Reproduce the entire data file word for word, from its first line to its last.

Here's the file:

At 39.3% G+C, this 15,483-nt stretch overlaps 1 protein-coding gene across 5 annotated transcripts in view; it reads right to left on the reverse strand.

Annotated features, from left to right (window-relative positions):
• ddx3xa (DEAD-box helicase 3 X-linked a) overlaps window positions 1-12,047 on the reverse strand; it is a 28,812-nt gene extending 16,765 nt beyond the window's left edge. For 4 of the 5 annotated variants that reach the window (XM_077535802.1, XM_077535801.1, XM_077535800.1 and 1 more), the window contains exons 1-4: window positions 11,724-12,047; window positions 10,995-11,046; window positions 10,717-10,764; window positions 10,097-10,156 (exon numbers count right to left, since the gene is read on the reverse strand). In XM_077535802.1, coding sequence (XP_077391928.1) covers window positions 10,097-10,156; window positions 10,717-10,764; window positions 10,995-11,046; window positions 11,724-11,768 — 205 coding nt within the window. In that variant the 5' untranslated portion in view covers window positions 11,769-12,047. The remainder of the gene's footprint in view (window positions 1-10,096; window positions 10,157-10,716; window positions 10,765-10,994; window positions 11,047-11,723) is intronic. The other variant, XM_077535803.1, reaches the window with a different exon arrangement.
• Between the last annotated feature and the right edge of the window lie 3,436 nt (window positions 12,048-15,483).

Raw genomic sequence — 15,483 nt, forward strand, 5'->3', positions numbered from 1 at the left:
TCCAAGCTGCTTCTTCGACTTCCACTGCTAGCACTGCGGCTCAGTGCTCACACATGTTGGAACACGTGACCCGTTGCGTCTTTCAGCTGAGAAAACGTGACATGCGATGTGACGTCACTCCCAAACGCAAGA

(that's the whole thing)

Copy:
At 39.3% G+C, this 15,483-nt stretch overlaps 1 protein-coding gene across 5 annotated transcripts in view; it reads right to left on the reverse strand.

Annotated features, from left to right (window-relative positions):
• ddx3xa (DEAD-box helicase 3 X-linked a) overlaps window positions 1-12,047 on the reverse strand; it is a 28,812-nt gene extending 16,765 nt beyond the window's left edge. For 4 of the 5 annotated variants that reach the window (XM_077535802.1, XM_077535801.1, XM_077535800.1 and 1 more), the window contains exons 1-4: window positions 11,724-12,047; window positions 10,995-11,046; window positions 10,717-10,764; window positions 10,097-10,156 (exon numbers count right to left, since the gene is read on the reverse strand). In XM_077535802.1, coding sequence (XP_077391928.1) covers window positions 10,097-10,156; window positions 10,717-10,764; window positions 10,995-11,046; window positions 11,724-11,768 — 205 coding nt within the window. In that variant the 5' untranslated portion in view covers window positions 11,769-12,047. The remainder of the gene's footprint in view (window positions 1-10,096; window positions 10,157-10,716; window positions 10,765-10,994; window positions 11,047-11,723) is intronic. The other variant, XM_077535803.1, reaches the window with a different exon arrangement.
• Between the last annotated feature and the right edge of the window lie 3,436 nt (window positions 12,048-15,483).

Raw genomic sequence — 15,483 nt, forward strand, 5'->3', positions numbered from 1 at the left:
TCCAAGCTGCTTCTTCGACTTCCACTGCTAGCACTGCGGCTCAGTGCTCACACATGTTGGAACACGTGACCCGTTGCGTCTTTCAGCTGAGAAAACGTGACATGCGATGTGACGTCACTCCCAAACGCAAGA